Christmas tree won't drink water

Discussion in 'Home Repair' started by Finite Guy, Dec 22, 2004.

  1. Finite Guy

    Finite Guy Guest

    Hi All: I couldn't find and appropriate newsgroup for this post so I
    thought I'd try this one. Besides, if I don't solve this problem, I
    will be needing a home repair.

    We cut a fress Christmas tree a couple of weeks ago at a local tree
    farm; it is a Balsam Fir. Since this tree was huge, by the time I set
    it up, I ended up cutting about one foot off the bottom and 6 inches
    from the top. The important thing is that it was a fresh cut just
    before I put up the tree and filled the tree holder pan with water.

    This tree will not drink water. Is it becasue it is a fresh tree and
    doesn't need it?

    Any suggestions on what I should do?


    Robert
     
    Finite Guy, Dec 22, 2004
    #1
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  2. Finite Guy

    James Nipper Guest

    If you did the fresh cut at the bottom just a few hours before you set it up
    and now it doesn't drink water, it may be a pretty fresh tree !! I would
    check it 24 hours later, to see if it has taken some of the water.

    I don't know of anything else you can or need to do...............

    Good Luck !!

    --James--
     
    James Nipper, Dec 22, 2004
    #2
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  3. Finite Guy

    TCS Guest

    On Wed, 22 Dec 2004 14:14:14 GMT, Finite Guy <> wrote:
    >Hi All: I couldn't find and appropriate newsgroup for this post so I
    >thought I'd try this one. Besides, if I don't solve this problem, I
    >will be needing a home repair.


    >We cut a fress Christmas tree a couple of weeks ago at a local tree
    >farm; it is a Balsam Fir. Since this tree was huge, by the time I set
    >it up, I ended up cutting about one foot off the bottom and 6 inches
    >from the top. The important thing is that it was a fresh cut just
    >before I put up the tree and filled the tree holder pan with water.


    >This tree will not drink water. Is it becasue it is a fresh tree and
    >doesn't need it?


    Drill a couple of 1/2" holes through the base.
     
    TCS, Dec 22, 2004
    #3
  4. Finite Guy

    Noozer Guest

    "Finite Guy" <> wrote in message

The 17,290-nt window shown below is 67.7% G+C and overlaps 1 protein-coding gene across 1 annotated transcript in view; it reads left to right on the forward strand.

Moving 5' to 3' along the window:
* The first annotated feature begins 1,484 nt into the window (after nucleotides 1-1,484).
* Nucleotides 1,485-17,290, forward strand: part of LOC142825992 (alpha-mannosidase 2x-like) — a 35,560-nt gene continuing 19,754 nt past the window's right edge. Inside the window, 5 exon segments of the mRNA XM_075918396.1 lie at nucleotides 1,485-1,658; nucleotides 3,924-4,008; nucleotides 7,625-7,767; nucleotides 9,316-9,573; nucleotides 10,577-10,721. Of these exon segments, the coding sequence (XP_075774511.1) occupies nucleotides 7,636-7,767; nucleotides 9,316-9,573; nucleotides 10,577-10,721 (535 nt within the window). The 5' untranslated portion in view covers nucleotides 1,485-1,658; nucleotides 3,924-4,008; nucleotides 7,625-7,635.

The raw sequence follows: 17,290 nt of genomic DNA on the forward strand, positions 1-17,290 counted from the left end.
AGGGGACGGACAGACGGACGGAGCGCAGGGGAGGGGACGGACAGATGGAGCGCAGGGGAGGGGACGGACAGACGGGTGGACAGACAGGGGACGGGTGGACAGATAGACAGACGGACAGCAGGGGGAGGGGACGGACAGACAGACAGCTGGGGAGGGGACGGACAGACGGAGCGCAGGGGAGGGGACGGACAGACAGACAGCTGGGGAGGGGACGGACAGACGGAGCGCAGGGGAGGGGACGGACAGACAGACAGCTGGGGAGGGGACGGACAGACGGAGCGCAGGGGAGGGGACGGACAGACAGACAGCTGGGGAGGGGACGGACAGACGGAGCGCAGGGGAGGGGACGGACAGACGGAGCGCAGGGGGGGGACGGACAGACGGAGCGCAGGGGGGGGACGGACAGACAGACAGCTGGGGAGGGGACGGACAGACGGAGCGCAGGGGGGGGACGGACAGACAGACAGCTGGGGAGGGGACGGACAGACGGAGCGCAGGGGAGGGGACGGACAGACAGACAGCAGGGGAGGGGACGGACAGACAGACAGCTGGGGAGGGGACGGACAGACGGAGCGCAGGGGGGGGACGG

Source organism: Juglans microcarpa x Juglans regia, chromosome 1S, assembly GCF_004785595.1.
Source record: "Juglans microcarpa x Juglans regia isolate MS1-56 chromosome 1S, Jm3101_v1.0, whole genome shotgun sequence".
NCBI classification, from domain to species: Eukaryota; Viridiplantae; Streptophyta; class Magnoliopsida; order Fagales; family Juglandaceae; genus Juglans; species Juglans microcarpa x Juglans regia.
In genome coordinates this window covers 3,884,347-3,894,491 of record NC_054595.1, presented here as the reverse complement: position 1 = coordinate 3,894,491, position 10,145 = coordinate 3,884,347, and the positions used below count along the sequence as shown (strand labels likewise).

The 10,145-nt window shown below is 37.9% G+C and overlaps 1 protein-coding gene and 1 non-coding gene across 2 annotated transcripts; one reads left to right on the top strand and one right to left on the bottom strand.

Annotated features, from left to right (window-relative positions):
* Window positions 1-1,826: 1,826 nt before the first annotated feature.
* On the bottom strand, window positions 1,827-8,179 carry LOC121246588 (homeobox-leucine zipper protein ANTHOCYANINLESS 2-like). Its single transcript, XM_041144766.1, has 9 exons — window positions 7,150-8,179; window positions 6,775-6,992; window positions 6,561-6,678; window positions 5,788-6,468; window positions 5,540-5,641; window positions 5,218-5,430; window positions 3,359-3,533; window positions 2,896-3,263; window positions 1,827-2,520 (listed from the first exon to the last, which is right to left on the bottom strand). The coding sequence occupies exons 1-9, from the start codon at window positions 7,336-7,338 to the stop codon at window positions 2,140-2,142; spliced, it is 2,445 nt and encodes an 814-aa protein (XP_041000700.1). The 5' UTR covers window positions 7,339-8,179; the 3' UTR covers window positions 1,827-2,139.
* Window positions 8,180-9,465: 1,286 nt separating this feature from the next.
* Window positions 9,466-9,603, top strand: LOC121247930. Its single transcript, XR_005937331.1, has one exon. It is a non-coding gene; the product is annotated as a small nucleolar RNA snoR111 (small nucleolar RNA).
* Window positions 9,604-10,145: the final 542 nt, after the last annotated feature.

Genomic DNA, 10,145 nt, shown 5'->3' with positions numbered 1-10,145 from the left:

news:...
    > Hi All: I couldn't find and appropriate newsgroup for this post so I
    > thought I'd try this one. Besides, if I don't solve this problem, I
    > will be needing a home repair.
    >
    > We cut a fress Christmas tree a couple of weeks ago at a local tree
    > farm; it is a Balsam Fir. Since this tree was huge, by the time I set
    > it up, I ended up cutting about one foot off the bottom and 6 inches
    > from the top. The important thing is that it was a fresh cut just
    > before I put up the tree and filled the tree holder pan with water.
    >
    > This tree will not drink water. Is it becasue it is a fresh tree and
    > doesn't need it?
    >
    > Any suggestions on what I should do?


    You cut the top and bottom? Try using it like a straw! : )

    I like the drill a couple holes in the base...

    Is the cut end of the tree sitting against the bottom of the pan? This might
    be "sealing" out the water. Drilling holes will make sure the water can get
    into the tree.
     
    Noozer, Dec 22, 2004
    #4
  5. Finite Guy

    Finite Guy Guest

    Good Point, the bottom is pretty much touching the bottom of the pan
    which may tend to seal it. I will drill the holes toninte when I go
    home. Thanks for your help.
    Happy Holidays.
    Robert
    P.S. I will be sure not to slip and drill through the bottom of the
    pan.


    On Wed, 22 Dec 2004 15:04:59 GMT, "Noozer" <> wrote:

    >
    >"Finite Guy" <> wrote in message
    >news:...
    >> Hi All: I couldn't find and appropriate newsgroup for this post so I
    >> thought I'd try this one. Besides, if I don't solve this problem, I
    >> will be needing a home repair.
    >>
    >> We cut a fress Christmas tree a couple of weeks ago at a local tree
    >> farm; it is a Balsam Fir. Since this tree was huge, by the time I set
    >> it up, I ended up cutting about one foot off the bottom and 6 inches
    >> from the top. The important thing is that it was a fresh cut just
    >> before I put up the tree and filled the tree holder pan with water.
    >>
    >> This tree will not drink water. Is it becasue it is a fresh tree and
    >> doesn't need it?
    >>
    >> Any suggestions on what I should do?

    >
    >You cut the top and bottom? Try using it like a straw! : )
    >
    >I like the drill a couple holes in the base...
    >
    >Is the cut end of the tree sitting against the bottom of the pan? This might
    >be "sealing" out the water. Drilling holes will make sure the water can get
    >into the tree.
    >
     
    Finite Guy, Dec 22, 2004
    #5
  6. Finite Guy

    bumtracks Guest

    National Christmas Tree Assn. PRESS RELEASE
    http://www.realchristmastrees.org/care.html

    "Finite Guy" <> wrote in message
    news:...
    > Good Point, the bottom is pretty much touching the bottom of the pan
    > which may tend to seal it. I will drill the holes toninte when I go
    > home. Thanks for your help.
    > Happy Holidays.
    > Robert
    > P.S. I will be sure not to slip and drill through the bottom of the
    > pan.
    >
    >
    > On Wed, 22 Dec 2004 15:04:59 GMT, "Noozer" <> wrote:
    >
    > >
    > >"Finite Guy" <> wrote in message
    > >news:...
    > >> Hi All: I couldn't find and appropriate newsgroup for this post so I
    > >> thought I'd try this one. Besides, if I don't solve this problem, I
    > >> will be needing a home repair.
    > >>
    > >> We cut a fress Christmas tree a couple of weeks ago at a local tree
    > >> farm; it is a Balsam Fir. Since this tree was huge, by the time I set